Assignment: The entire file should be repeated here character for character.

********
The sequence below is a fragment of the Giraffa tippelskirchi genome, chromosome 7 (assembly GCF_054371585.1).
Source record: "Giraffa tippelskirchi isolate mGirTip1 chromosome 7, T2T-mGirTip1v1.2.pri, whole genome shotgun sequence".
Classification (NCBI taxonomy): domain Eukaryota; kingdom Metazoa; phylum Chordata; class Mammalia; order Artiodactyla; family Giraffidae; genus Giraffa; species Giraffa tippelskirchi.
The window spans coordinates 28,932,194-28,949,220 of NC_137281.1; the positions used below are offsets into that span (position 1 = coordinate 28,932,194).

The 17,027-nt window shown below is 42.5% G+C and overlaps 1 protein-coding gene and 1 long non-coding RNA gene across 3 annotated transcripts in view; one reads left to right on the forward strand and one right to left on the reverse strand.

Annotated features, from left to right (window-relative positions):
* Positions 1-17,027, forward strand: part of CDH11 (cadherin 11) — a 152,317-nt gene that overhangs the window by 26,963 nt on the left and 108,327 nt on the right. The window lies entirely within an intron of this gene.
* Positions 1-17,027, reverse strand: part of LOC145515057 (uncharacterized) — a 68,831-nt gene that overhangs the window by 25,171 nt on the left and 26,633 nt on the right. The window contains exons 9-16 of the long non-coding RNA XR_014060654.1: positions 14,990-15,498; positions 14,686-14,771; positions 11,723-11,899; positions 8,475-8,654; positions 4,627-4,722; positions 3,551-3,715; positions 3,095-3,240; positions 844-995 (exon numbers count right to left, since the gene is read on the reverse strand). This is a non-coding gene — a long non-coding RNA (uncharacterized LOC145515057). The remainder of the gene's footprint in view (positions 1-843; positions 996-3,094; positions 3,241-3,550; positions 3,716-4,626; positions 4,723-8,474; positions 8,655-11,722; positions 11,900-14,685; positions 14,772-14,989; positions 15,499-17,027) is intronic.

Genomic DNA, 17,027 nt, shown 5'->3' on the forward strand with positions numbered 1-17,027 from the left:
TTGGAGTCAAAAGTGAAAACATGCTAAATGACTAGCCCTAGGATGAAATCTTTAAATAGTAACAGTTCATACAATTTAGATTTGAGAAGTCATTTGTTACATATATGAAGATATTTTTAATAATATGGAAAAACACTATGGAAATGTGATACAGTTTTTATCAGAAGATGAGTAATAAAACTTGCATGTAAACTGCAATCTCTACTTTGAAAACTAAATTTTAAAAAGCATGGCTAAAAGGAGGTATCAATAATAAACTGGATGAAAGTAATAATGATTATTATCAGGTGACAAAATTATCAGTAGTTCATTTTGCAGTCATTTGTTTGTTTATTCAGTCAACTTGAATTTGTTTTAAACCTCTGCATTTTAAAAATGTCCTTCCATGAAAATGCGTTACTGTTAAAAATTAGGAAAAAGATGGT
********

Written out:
The sequence below is a fragment of the Giraffa tippelskirchi genome, chromosome 7 (assembly GCF_054371585.1).
Source record: "Giraffa tippelskirchi isolate mGirTip1 chromosome 7, T2T-mGirTip1v1.2.pri, whole genome shotgun sequence".
Classification (NCBI taxonomy): domain Eukaryota; kingdom Metazoa; phylum Chordata; class Mammalia; order Artiodactyla; family Giraffidae; genus Giraffa; species Giraffa tippelskirchi.
The window spans coordinates 28,932,194-28,949,220 of NC_137281.1; the positions used below are offsets into that span (position 1 = coordinate 28,932,194).

The 17,027-nt window shown below is 42.5% G+C and overlaps 1 protein-coding gene and 1 long non-coding RNA gene across 3 annotated transcripts in view; one reads left to right on the forward strand and one right to left on the reverse strand.

Annotated features, from left to right (window-relative positions):
* Positions 1-17,027, forward strand: part of CDH11 (cadherin 11) — a 152,317-nt gene that overhangs the window by 26,963 nt on the left and 108,327 nt on the right. The window lies entirely within an intron of this gene.
* Positions 1-17,027, reverse strand: part of LOC145515057 (uncharacterized) — a 68,831-nt gene that overhangs the window by 25,171 nt on the left and 26,633 nt on the right. The window contains exons 9-16 of the long non-coding RNA XR_014060654.1: positions 14,990-15,498; positions 14,686-14,771; positions 11,723-11,899; positions 8,475-8,654; positions 4,627-4,722; positions 3,551-3,715; positions 3,095-3,240; positions 844-995 (exon numbers count right to left, since the gene is read on the reverse strand). This is a non-coding gene — a long non-coding RNA (uncharacterized LOC145515057). The remainder of the gene's footprint in view (positions 1-843; positions 996-3,094; positions 3,241-3,550; positions 3,716-4,626; positions 4,723-8,474; positions 8,655-11,722; positions 11,900-14,685; positions 14,772-14,989; positions 15,499-17,027) is intronic.

Genomic DNA, 17,027 nt, shown 5'->3' on the forward strand with positions numbered 1-17,027 from the left:
TTGGAGTCAAAAGTGAAAACATGCTAAATGACTAGCCCTAGGATGAAATCTTTAAATAGTAACAGTTCATACAATTTAGATTTGAGAAGTCATTTGTTACATATATGAAGATATTTTTAATAATATGGAAAAACACTATGGAAATGTGATACAGTTTTTATCAGAAGATGAGTAATAAAACTTGCATGTAAACTGCAATCTCTACTTTGAAAACTAAATTTTAAAAAGCATGGCTAAAAGGAGGTATCAATAATAAACTGGATGAAAGTAATAATGATTATTATCAGGTGACAAAATTATCAGTAGTTCATTTTGCAGTCATTTGTTTGTTTATTCAGTCAACTTGAATTTGTTTTAAACCTCTGCATTTTAAAAATGTCCTTCCATGAAAATGCGTTACTGTTAAAAATTAGGAAAAAGATGGT